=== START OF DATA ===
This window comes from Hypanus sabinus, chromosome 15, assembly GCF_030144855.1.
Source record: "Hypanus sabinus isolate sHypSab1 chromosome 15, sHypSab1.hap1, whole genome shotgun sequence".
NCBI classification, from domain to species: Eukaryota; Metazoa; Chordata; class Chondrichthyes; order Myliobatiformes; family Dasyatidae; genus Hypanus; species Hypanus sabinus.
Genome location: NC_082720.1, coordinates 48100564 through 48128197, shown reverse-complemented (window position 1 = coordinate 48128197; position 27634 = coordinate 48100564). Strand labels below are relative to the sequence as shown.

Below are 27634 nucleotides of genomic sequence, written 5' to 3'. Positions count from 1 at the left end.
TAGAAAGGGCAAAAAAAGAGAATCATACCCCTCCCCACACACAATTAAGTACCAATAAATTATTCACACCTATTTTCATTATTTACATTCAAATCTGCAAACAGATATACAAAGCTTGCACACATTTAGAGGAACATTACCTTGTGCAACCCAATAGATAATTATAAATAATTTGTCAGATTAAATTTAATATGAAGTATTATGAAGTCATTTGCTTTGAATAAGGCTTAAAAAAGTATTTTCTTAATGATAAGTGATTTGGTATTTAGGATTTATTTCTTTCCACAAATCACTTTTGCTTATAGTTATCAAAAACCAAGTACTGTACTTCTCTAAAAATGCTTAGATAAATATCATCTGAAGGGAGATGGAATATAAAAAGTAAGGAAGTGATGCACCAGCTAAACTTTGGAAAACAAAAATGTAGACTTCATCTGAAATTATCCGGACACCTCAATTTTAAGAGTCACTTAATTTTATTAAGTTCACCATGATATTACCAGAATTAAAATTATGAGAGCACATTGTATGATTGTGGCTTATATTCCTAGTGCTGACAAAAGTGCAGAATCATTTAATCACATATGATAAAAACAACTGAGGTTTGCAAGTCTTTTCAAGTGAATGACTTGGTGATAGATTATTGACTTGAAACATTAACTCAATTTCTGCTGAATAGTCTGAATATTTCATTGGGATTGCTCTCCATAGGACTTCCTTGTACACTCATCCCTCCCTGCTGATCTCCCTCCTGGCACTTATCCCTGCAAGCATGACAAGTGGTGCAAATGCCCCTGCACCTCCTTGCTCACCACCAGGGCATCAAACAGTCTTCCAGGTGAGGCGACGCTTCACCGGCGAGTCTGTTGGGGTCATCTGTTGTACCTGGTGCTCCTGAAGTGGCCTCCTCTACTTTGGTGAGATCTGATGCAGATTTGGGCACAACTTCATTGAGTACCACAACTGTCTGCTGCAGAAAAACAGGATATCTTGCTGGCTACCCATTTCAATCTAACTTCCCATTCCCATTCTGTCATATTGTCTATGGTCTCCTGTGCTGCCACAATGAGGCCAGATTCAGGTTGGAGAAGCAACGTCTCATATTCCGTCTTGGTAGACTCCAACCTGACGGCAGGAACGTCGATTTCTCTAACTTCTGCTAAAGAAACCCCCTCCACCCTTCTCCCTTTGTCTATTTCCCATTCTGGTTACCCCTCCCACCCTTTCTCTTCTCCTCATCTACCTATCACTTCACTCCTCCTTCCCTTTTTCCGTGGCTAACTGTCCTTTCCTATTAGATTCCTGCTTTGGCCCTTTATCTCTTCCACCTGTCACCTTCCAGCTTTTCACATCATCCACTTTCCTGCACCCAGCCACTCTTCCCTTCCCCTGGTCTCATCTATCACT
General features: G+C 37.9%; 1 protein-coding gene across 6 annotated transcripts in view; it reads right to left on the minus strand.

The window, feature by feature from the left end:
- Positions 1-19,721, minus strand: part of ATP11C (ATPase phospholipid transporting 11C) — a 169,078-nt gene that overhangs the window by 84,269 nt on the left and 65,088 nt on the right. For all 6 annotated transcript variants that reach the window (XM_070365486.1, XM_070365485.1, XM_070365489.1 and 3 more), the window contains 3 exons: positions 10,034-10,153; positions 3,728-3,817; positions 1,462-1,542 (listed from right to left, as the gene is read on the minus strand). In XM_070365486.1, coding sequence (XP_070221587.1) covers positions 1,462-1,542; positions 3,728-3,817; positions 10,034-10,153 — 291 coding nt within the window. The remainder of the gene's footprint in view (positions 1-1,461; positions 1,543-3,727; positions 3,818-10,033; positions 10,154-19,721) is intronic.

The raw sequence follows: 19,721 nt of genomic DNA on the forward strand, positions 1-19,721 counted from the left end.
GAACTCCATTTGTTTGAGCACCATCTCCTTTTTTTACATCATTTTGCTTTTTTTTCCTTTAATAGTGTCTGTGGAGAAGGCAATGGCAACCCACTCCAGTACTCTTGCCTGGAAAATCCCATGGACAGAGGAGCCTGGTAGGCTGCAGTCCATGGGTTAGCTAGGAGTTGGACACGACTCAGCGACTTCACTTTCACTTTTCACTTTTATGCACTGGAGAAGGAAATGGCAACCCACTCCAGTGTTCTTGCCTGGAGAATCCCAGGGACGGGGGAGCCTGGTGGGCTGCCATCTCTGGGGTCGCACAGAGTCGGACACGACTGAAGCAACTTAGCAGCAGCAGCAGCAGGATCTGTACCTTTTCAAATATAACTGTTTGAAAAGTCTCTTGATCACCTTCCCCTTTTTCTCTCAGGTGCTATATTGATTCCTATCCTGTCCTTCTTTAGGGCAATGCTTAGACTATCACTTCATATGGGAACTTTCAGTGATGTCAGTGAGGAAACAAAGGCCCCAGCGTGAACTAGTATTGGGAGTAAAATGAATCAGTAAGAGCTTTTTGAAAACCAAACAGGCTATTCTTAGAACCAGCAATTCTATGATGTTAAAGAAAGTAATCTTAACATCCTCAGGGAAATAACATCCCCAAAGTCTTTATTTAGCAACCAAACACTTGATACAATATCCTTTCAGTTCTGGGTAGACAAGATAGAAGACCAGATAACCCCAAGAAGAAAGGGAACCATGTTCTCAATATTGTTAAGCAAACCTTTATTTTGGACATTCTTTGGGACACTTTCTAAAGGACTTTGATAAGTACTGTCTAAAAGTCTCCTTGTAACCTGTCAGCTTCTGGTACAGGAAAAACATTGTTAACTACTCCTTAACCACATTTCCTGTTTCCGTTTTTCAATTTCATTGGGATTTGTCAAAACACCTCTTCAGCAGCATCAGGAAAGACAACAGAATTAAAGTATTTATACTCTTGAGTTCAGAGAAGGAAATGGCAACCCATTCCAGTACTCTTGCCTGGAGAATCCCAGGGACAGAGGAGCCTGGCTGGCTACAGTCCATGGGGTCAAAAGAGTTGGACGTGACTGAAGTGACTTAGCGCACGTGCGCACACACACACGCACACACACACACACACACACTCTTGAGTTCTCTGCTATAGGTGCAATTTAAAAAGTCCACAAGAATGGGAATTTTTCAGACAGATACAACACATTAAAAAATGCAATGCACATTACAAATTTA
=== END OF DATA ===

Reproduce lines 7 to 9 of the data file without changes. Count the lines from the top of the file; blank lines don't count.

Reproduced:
General features: G+C 37.9%; 1 protein-coding gene across 6 annotated transcripts in view; it reads right to left on the minus strand.

The window, feature by feature from the left end:
- Positions 1-19,721, minus strand: part of ATP11C (ATPase phospholipid transporting 11C) — a 169,078-nt gene that overhangs the window by 84,269 nt on the left and 65,088 nt on the right. For all 6 annotated transcript variants that reach the window (XM_070365486.1, XM_070365485.1, XM_070365489.1 and 3 more), the window contains 3 exons: positions 10,034-10,153; positions 3,728-3,817; positions 1,462-1,542 (listed from right to left, as the gene is read on the minus strand). In XM_070365486.1, coding sequence (XP_070221587.1) covers positions 1,462-1,542; positions 3,728-3,817; positions 10,034-10,153 — 291 coding nt within the window. The remainder of the gene's footprint in view (positions 1-1,461; positions 1,543-3,727; positions 3,818-10,033; positions 10,154-19,721) is intronic.